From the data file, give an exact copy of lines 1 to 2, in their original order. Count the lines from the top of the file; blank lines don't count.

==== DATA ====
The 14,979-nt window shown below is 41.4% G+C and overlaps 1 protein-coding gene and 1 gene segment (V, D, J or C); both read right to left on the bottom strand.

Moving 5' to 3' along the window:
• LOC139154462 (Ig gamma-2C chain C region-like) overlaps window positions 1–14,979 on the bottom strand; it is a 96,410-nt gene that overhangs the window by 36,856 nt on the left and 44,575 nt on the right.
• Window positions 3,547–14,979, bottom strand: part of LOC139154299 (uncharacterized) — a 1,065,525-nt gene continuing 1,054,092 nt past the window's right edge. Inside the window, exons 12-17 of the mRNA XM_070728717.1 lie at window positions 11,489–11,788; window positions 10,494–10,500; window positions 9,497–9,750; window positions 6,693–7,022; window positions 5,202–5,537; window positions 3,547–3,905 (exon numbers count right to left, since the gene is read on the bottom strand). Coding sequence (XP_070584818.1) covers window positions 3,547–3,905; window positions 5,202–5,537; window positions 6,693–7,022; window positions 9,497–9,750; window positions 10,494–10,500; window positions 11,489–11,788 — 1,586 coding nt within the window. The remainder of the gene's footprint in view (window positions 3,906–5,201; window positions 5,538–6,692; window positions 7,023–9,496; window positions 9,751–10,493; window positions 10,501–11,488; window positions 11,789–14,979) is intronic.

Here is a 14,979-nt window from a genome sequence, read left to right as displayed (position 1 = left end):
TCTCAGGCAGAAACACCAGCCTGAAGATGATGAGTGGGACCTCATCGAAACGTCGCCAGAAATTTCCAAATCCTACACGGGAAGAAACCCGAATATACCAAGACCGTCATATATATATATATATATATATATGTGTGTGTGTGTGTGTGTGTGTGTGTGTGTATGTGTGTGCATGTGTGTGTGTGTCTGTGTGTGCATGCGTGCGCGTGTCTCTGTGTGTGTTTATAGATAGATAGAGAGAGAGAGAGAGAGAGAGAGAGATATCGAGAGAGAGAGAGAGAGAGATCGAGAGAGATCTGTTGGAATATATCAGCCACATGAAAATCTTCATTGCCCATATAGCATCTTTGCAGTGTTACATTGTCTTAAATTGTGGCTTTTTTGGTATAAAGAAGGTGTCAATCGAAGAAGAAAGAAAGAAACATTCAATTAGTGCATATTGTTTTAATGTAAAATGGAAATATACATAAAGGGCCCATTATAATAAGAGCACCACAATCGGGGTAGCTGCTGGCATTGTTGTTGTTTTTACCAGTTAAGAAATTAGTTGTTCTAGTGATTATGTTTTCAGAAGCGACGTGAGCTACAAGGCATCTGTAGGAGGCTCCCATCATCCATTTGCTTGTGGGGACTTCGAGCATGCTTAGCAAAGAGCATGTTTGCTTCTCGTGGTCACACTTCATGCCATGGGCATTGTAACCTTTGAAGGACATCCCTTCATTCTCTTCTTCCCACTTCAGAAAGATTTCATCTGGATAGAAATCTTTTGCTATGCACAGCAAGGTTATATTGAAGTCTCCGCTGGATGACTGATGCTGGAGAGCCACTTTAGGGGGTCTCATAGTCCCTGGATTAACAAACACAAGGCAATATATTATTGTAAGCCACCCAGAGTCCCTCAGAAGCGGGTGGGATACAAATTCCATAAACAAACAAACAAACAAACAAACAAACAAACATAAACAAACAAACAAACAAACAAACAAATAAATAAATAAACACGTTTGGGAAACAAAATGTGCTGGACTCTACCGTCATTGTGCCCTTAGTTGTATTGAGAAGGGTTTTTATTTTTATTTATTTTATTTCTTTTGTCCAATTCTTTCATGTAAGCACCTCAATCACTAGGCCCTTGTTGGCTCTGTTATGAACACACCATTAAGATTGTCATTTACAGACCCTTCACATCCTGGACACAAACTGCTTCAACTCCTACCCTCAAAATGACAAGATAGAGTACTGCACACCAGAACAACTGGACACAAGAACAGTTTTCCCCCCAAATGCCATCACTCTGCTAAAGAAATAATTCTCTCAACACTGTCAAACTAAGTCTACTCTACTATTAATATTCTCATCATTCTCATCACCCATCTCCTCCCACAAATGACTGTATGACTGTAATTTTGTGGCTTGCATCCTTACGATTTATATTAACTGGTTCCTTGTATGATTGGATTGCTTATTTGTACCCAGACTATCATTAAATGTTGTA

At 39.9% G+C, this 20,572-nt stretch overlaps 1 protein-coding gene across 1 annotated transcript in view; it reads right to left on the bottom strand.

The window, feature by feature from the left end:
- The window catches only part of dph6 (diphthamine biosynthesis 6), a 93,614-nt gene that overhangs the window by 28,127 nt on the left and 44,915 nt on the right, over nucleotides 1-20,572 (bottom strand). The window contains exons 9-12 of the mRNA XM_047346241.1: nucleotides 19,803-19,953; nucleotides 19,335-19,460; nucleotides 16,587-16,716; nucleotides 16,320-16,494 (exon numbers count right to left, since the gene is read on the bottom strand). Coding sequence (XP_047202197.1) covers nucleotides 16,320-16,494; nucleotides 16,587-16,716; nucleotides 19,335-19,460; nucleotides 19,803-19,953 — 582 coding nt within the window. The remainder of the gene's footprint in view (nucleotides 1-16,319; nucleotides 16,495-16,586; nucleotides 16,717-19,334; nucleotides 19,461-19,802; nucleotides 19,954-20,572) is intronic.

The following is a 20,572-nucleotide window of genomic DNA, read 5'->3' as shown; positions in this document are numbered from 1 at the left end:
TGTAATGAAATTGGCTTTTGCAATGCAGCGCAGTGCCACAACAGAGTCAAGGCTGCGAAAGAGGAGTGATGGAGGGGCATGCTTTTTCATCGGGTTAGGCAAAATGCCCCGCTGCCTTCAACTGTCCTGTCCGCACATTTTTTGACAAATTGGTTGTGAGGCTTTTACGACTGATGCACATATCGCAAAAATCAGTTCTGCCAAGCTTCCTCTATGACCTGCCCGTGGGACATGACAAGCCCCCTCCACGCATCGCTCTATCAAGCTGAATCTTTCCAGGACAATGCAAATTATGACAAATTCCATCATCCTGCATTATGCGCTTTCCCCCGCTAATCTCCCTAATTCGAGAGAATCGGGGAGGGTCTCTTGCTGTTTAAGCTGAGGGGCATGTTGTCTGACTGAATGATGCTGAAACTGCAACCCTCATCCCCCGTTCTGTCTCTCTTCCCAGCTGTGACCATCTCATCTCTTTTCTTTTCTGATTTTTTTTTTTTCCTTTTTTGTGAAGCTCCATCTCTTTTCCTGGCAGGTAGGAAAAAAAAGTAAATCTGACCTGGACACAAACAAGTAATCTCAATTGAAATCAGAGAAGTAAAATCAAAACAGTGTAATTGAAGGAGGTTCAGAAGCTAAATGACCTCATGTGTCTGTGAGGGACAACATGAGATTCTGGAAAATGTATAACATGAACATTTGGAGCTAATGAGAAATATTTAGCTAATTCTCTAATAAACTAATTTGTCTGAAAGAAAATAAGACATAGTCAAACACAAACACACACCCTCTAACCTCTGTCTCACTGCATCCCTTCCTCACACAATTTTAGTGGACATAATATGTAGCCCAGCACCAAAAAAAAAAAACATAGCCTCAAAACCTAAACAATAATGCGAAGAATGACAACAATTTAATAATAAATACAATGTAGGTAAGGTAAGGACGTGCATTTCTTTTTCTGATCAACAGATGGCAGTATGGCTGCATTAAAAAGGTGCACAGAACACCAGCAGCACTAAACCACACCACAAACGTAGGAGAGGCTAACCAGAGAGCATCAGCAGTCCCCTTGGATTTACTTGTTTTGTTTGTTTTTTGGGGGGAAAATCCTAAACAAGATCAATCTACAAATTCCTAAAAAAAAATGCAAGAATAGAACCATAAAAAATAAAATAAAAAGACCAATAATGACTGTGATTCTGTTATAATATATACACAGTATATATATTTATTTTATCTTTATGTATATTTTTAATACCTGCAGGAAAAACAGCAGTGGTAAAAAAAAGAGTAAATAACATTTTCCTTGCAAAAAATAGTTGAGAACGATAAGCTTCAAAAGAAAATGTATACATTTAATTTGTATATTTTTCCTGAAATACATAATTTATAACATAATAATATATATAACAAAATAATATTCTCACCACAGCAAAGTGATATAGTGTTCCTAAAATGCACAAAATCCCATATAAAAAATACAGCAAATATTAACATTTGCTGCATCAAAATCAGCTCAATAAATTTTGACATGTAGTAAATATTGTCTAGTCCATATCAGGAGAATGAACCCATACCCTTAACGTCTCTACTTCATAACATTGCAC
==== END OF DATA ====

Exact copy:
The 14,979-nt window shown below is 41.4% G+C and overlaps 1 protein-coding gene and 1 gene segment (V, D, J or C); both read right to left on the bottom strand.

Moving 5' to 3' along the window: